I’d have thought a wee quick look at the Euro and how its central control left Spain, Greece, Italy and who-ever no room for maneuver, would have been enough of a ‘heads up’ on that front and enough reason to develop another way forward.

  7. Not a PS Staffer 7

    “And there will be signs in sun and moon and stars, and on the earth distress of nations in perplexity because of the roaring of the sea and the waves, people fainting with fear and with foreboding of what is coming on the world. For the powers of the heavens will be shaken by Scottish independence.
    Wow!. Who would know that we are so important to world peace? Impressive for a people who are too wee, too poor and too stupid to run our own affairs.”

    One of the Great responses, in the Herald of Scotland, to a speech by the former UK Labour minister George Robertson. http://www.heraldscotland.com/politics/referendum-news/george-robertson-scottish-independence-would-be-cataclysmic-for-the-west.1396945351

    Lord Robertson, the former secretary general of Nato, has provoked an angry response from Yes campaigners by claiming that Scottish independence would be cataclysmic for the West in an era of international turmoil.
    The former shadow Scottish Secretary, speaking in America, said a “debilitating divorce” after the vote in September would threaten the stability of the wider world.
    He said he believed the American administration was worried about the possibility of Scottish independence and urged the US to make its views public, along with all British allies.
    “What could possibly justify giving the dictators, the persecutors, the oppressors, the annexers, the aggressors and the adventurers across the planet the biggest pre-Christmas present of their lives by tearing the United Kingdom apart?” Robertson told the Brookings Institute on Monday.

    Robertson, like the majority of Labour MPs and leaders, is the secret weapon on the Scottish Independence Campaign

    • Ron 7.1

      Scotland could rename itself Scotkistan and then ask that nice man Putin to come in and help run the country.
      Heck those Nato bases could serve the Russian navy very well.

  8. Tracey 8

    Thanks so much Bill. Wow @ Cat Boyd. JUST WOW!!!!

    • Rosie 8.1

      +1 Tracey. What an amazing woman, a born leader, articulate and inspiring. Would like to see more of her in the future, when Scotland gains independence and fulfils it’s true potential. As she says “Its not just possible, it’s probable”.!

      A message in there for us too, in regard to the last 3 decades of our history: “Failure. Hope. Transformation”.

      I wonder how long it will take to count the votes after 18th September. We can look forward to A LOT of celebration here in NZ, for the Scots living here, and the descendants if the vote is YES, timed alongside a win for the Left here on the 20th September.

      You can do it Scotland!

      We can do it New Zealand!

  9. Gillian Ranstead 9

    Yes, thanks Bill, for posting this. As a descendant of the Scottish diaspora, I sometimes wonder what would happen if the untold millions of us were able to vote in the referendum. Me, I’d vote Yes as loud & long as I could.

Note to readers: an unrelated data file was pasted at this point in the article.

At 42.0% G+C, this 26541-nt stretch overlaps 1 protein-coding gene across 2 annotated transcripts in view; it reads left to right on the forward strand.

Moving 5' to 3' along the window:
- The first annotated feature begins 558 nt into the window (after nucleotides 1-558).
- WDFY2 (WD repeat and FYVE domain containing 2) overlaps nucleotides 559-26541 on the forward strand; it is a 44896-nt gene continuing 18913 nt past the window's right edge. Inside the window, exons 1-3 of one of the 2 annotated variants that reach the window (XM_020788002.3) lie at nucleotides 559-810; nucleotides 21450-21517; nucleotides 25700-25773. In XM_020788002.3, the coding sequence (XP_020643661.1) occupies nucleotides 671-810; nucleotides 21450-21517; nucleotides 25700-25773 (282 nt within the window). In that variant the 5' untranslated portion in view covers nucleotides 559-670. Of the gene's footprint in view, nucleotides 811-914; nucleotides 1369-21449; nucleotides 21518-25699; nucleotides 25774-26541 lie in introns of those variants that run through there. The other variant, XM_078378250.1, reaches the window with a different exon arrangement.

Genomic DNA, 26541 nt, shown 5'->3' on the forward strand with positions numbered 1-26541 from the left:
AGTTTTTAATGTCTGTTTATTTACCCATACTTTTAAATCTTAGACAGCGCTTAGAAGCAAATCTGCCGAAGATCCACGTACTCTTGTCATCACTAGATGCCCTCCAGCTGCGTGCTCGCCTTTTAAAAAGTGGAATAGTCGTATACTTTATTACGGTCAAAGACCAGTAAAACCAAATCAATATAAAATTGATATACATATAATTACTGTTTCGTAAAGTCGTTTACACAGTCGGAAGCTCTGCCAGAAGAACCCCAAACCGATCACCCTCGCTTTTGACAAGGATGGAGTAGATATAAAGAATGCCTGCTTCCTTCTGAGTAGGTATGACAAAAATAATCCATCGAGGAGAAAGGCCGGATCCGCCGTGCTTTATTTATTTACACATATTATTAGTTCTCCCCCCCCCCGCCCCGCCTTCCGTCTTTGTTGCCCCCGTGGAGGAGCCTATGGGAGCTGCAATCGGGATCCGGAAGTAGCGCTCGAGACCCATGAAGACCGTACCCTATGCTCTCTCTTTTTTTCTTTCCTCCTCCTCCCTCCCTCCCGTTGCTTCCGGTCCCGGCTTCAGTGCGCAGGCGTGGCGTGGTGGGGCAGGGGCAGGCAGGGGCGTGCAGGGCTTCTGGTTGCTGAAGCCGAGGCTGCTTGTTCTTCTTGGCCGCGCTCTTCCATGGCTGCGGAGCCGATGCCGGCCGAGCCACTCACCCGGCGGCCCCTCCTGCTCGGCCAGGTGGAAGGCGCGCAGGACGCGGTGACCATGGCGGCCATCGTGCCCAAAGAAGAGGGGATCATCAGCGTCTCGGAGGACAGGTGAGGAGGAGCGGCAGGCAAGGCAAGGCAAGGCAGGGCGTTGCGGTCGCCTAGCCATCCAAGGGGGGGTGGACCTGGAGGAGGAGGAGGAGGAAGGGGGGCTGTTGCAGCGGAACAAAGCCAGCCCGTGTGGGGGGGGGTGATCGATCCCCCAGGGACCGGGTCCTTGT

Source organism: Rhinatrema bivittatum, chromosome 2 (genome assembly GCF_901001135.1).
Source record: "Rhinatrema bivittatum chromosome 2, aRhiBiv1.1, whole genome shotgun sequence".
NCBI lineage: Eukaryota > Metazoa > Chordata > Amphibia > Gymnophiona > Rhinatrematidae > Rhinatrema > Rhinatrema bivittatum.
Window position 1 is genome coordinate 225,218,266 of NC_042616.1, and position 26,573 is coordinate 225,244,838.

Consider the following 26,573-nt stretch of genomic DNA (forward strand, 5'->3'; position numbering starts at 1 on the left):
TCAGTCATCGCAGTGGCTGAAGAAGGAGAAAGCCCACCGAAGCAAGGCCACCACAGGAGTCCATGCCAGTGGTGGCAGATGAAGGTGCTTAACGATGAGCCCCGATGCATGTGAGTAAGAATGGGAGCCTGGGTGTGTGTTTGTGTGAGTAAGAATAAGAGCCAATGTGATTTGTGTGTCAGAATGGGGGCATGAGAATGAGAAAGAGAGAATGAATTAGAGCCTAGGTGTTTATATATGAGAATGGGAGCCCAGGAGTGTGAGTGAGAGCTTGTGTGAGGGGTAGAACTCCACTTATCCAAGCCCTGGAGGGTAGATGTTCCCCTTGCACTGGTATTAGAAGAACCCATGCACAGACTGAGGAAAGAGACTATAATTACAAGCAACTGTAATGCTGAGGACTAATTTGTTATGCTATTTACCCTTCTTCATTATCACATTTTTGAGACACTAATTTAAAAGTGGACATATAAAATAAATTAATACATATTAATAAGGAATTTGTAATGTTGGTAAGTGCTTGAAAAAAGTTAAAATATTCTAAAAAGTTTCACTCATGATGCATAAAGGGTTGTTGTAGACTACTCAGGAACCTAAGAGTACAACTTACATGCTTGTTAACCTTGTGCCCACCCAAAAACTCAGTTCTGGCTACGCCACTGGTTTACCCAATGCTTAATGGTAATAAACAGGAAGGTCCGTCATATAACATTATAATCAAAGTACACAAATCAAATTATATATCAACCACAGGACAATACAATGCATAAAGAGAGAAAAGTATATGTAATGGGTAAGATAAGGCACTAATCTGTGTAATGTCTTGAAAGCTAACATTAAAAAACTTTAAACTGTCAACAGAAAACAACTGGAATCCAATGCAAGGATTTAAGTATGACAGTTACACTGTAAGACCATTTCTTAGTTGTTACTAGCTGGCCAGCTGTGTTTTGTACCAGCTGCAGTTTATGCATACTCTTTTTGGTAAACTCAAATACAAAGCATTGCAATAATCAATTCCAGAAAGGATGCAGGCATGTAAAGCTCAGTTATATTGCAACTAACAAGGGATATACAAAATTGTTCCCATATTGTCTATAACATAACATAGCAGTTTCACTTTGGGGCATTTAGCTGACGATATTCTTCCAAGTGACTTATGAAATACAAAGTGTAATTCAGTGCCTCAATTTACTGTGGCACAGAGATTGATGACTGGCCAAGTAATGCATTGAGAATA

10. Banned 10

    Good On Ya Scotland !

    If Aotearoa / NewZealand can do it .. so can you !

    They might even send you a young Royal or two ..

    Now, about that cryptocurrency ..

  11. DS 11

    That this is even an issue is a direct legacy of Thatcher. It’s worth remembering that for over half a century before 1979, the Government in Westminister was the party that had achieved the highest vote in Scotland (apart from Heath in 1970). So Scotland got what it voted for, and generally voted much like England (if anything Scotland was more pro-Tory).

    Then Thatcher happened and destroyed Scottish industry, and the backlash destroyed the Scottish Conservative Party. When the Tories govern at Westminster now, they’re seen as a fundamentally English Party (specifically South-East England), so the SNP have had a field day playing off against Cameron and Osborne.

    However, seeing as the Tories are so weak in Scotland, Scotland leaving would utterly screw over Labour in the residual UK, especially Wales. Since Blair destroyed turnout among the working classes (seriously, Blair received fewer total votes in his 1997 landslide than John Major received in 1992), Labour would inevitably drift Right to compensate. Which means more neo-liberalism.

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  • Oxfam Report: Time to Care – Unpaid and underpaid care work and the global inequality crisis
    January 2020 Economic inequality is out of control. In 2019, the world’s billionaires, only 2,153 people, had more wealth than 4.6 billion people. This great divide is based on a flawed and sexist economic system that values the wealth of the privileged few, mostly men, more than the billions of ...
    Closing the GapBy Tracey Sharp
    5 days ago
  • How to avoid being a cunt to hospo workers’
    Working hospo is hard mahi for many reasons, from long hours and gruelling high-volume weekends to customers who treat us as their servants. There are always lovely and polite customers who treat hospo workers with respect and kindness but, throughout my 15-years in the biz, I’ve collected a number of ...
    PosseBy chloeanneking
    5 days ago
  • 2019-nCoV (the new coronavirus): Should we be concerned, and will there be a vaccine?
    Probably yes to both but don’t panic yet. There is a plan. What is this virus? 2019 novel coronavirus, aka 2019-nCoV, belongs to a family of viruses called coronavirus. These are very common viruses that infect a wide range of animals including humans and can cause mild to severe disease, ...
    SciBlogsBy Helen Petousis Harris
    5 days ago
  • The Chinese coronavirus outbreak: what are the options for vaccines and treatments?